Filed Under:  Education

Report says TOPS scholarship inequitably distributed over past 10 years

29th December 2014   ·   0 Comments

By Kari Dequine Harden
Contributing Writer

A recent report on Louisiana’s TOPS scholarship program examined how the money has been distributed over the past 10 years, as well as the retention and graduation rates of recipients.

The study, released this month by the Louisiana Board of Regents, provides the most detailed analysis of the program since its inception.

Started in 1998, the Taylor Opportunity Program for Students (TOPS) uses GPA and ACT scores to award high school students full tuition at public and private universities in Louisiana.

Demographically, the report found that the scholarships have been predominately awarded to white students (79%), and female students (59%).

(According to 2013 data from the U.S. Census Bureau, Louisiana is 63.5 percent white and 32.4 percent African American. The state is 51.1% female.)

According to the report, the average TOPS recipient was from a family with a household income ranging from $70,000 to $99,000, considerably above the state median income of $44,164.

Household income is not a factor in eligibility for TOPS, but lawmakers have debated whether to change any of the requirements from strictly academic merit-based to incorporating financial need.

Regarding the program’s racial and wealth disparity, State Superintendent John White gave the following response: “The racial achievement gap is a national tragedy, but it should not cause us to lower our standards. If we truly want to solve the problem of inequity in our students’ skills, we will start by raising expectations for all kids, so that rich parents and poor parents alike know that their children are being taught to the highest expectations in America.”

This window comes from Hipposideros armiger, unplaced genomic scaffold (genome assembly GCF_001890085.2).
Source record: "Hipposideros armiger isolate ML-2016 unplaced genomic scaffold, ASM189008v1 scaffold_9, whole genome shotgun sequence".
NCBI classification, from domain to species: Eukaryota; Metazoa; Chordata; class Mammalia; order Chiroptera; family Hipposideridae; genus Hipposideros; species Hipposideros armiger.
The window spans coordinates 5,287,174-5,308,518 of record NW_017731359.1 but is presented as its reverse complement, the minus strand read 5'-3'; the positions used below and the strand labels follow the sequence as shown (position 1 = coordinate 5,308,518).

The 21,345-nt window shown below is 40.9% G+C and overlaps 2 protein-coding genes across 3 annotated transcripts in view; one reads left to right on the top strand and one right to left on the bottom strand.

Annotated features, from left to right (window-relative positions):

There are three levels of monetary award within TOPS. For minimum eligibility, a student must have a 2.5 GPA, and an ACT score of 20. The overall average of TOPS recipients for the past 10 years was an ACT score of 23.2 and a GPA of 3.3.

Since 2003, 195,447 students have been deemed eligible for the scholarship, with 90 percent accepting and enrolling in a post-secondary institution.

The disparities in the data raise the elusive, often ignored, but critical question: How does poverty affect education?

A year ago, the Huffington Post used graphs to compare national test results with eligibility for free and reduced lunch at the fourth and eighth grade levels. They concluded that, “The graphs unsurprisingly indicate that poverty is bad for learning, as students eligible for free and reduced lunch did significantly worse on the tests than their wealthier counterparts. Clearly, if we want to raise our nation’s test scores and reach a higher level of global competitiveness, lifting vulnerable learners out of poverty would be one way of doing so.”

Close to 20 percent of Louisiana’s population currently lives in poverty, according to the census data.

Another question raised by the data, and specifically the reliance on ACT scores, addresses the impact of test preparation. Test prep is a big business, with an array of offerings including software, books, private tutors, and classes.

The extra training often focuses on test-taking skills as much as the content of the test – strategies, as much as knowledge.